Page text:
It is a well-known business principle that happy teams are more productive and therefore more profitable (see a recent Harvard Business Review article on this point here.) Speigel Nichols Fox LLP has always understood this and worked hard to keep its team positive and engaged.
We’re therefore thrilled that the Mississauga Board of Trade has recognized Speigel Nichols Fox LLP as this year’s recipient of the Employer of the Year Award at the November 2015 Business Award of Excellence Gala.
According to the Mississauga Board of Trade:
The Employer of the Year Award is awarded to a business in Mississauga that has consistently demonstrated exceptional commitment to engage, retain and develop employees. This organization creates a positive, fair and supportive environment for all employees.
image courtesy of Mississauga Board of Trade and Gold Media
Partner, Irving Fox took to the stage with Rose Avarino to accept the award and reminded the attendees that we are all privileged to be doing business in the City of Mississauga. He gave full credit for the award to Rose Avarino, a 17-year SNF veteran, whose drive to promote SNF’s attributes was an important factor in SNF’s award.
He further recognised the importance of the SNF team, as a whole, and reminded the audience that a business is only as good as its parts and that a positive team mentality is crucial to the success of any business.
Written by Molly C. Luu
Molly Luu is an advocate whose practice focuses on commercial litigation. She has experience representing clients involved in disputes relating to contracts, insolvency and bankruptcy, and construction matters.
THE INTERACTION BETWEEN PARAMOUNTCY OF LEGISLATION AND THE CONSTRUCTION LIEN FRAMEWORK
In Canada, we have a concept called paramountcy; if federal legislation, enacted within constitutional jurisdiction, conflicts with provincial legislation, then the federal legislation governs because it is paramount. What happens when the federal Bankruptcy and Insolvency Act (BIA) bumps up against the deemed trust provisions in the Construction Lien Act (CLA)? We have had two recent cases attempting to answer this question: Royal Bank of Canada v. Atlas Block Co., a 2014 decision of the Ontario Superior Court of Justice and Iona Contractors Ltd. (Receiver of) v. Guarantee Co. of North America, a 2015 decision of the Alberta Court of Appeal.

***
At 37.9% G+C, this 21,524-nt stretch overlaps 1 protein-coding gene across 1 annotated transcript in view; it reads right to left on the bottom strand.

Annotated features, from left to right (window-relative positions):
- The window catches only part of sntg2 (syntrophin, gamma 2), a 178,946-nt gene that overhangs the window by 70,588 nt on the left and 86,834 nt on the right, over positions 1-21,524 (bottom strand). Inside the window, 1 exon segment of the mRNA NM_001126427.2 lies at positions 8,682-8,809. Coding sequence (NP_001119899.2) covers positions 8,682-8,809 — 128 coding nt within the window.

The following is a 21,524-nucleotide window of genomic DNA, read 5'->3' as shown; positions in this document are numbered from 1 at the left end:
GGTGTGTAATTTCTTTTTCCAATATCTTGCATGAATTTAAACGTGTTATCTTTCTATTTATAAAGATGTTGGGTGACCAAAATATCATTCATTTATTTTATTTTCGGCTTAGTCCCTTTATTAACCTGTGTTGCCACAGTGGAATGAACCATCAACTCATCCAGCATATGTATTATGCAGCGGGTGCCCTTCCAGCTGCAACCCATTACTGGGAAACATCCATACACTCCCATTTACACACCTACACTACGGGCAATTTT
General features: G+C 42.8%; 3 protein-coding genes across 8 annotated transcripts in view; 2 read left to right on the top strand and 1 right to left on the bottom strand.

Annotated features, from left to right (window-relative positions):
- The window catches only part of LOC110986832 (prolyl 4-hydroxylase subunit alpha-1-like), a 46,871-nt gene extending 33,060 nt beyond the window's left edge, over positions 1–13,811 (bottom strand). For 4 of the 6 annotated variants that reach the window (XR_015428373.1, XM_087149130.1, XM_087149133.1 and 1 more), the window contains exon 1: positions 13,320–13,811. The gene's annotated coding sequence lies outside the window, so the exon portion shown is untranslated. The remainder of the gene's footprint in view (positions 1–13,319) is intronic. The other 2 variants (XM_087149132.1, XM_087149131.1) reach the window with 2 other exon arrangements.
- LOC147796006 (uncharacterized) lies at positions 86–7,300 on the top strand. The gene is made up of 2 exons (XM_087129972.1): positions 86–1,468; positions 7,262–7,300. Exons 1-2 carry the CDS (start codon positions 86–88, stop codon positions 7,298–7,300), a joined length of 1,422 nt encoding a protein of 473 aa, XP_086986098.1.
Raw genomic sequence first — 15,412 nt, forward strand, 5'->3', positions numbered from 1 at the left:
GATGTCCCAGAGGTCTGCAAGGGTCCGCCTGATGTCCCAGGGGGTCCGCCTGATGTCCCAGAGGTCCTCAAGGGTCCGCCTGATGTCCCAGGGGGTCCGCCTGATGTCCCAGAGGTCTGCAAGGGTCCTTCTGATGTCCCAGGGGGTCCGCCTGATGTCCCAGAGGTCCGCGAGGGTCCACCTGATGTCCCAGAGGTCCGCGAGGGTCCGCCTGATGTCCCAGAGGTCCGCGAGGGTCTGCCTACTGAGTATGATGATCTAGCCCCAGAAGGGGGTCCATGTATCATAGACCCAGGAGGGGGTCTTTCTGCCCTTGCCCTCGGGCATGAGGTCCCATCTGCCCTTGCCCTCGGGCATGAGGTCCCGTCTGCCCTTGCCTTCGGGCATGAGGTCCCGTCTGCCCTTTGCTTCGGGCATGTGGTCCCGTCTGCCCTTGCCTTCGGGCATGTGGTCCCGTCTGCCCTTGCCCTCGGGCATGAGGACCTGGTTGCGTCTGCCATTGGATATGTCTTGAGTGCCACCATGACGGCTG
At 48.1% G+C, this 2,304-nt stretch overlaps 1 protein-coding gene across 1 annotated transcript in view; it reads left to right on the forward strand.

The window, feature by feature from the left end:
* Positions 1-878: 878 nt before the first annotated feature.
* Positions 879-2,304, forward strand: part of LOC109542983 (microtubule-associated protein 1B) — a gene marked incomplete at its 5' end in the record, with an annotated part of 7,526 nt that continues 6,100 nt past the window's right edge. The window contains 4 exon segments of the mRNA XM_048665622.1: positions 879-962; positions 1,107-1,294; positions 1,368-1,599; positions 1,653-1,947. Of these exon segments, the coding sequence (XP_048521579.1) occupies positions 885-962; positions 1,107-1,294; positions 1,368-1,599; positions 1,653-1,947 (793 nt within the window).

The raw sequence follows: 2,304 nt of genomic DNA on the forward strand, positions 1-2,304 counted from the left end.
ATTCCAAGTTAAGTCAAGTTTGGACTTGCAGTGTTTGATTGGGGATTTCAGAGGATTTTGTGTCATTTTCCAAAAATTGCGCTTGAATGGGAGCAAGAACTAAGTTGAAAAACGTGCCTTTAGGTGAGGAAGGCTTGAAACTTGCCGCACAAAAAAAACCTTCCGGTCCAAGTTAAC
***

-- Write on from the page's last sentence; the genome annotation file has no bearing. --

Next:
c/o Flickr purplejavatroll
A concrete manufacturer (concrete blocks, paving stones, masonry, etc.) went into receivership and, ultimately, assigned into bankruptcy. It owed money to the supplier that provided cement for those concrete products. Manufacturer sold its products to construction customers and by retail to the general public.
Supplier claimed that manufacturer held its money in trust for supplier at the time that the receiver was appointed and that the receiver/trustee held money that it collected in trust for supplier. Supplier relied on the deemed trust provisions established under the CLA.
Supplier had two problems.
To establish a trust, supplier had to demonstrate that its cement went into products that were then incorporated into construction sites. It would be unable to do this for concrete products that manufacturer sold to retail customers.
The motions judge, relying on an Ontario Court of Appeal decision, held that merely because manufacturer sold some of its products to retailers was not a bar to supplier’s trust claim. However, he noted that supplier still had the ultimate responsibility to prove what percentage of its products were delivered to construction sites and what percentage went to retail customers. This would be a difficult task, but supplier was entitled to try.
By asserting a trust, supplier was attempting to leapfrog all of the normal unsecured and secured creditors and bypass the BIA rules for the orderly distribution of money in a bankruptcy.
The courts have recognised that a trust at common law does carve out the trust funds from a bankrupt’s estate. However, does a deemed trust, one that is imposed by legislation such as the CLA, have the same effect?
The motions judge held that, to be effective to bypass the BIA distribution rules, then, under paramountcy rules, the deemed trust had to fall within the established criteria for a common law trust. To do so, the trust had to have three certainties: of intention, object, and subject matter. There was no problem with the first two: the intention was to protect people who supplied goods and services to the construction project and the objects of that intention were the actual subcontractors and suppliers.
The real problem dealt with certainty of subject matter. Manufacturer did not segregate its construction receipts from its retail or any other receipts. Similarly, the receiver did not segregate the monies it received from manufacturer’s contractors; the money was all commingled. Supplier acknowledged that it could not trace the funds that manufacturer had deposited into one bank account, but argued that the receiver, being an officer of the court, ought to have put the construction receivables into a separate account. The judge disagreed. He held that the receiver stepped into the shoes of manufacturer and, if manufacturer had no responsibility to separate its receivables collected, neither did the receiver.
The trial judge therefore held that there was no certainty of subject matter, the monies were not subject to a common law trust, and supplier had to claim in the bankruptcy in the same manner as any other unsecured creditor.Continue Reading >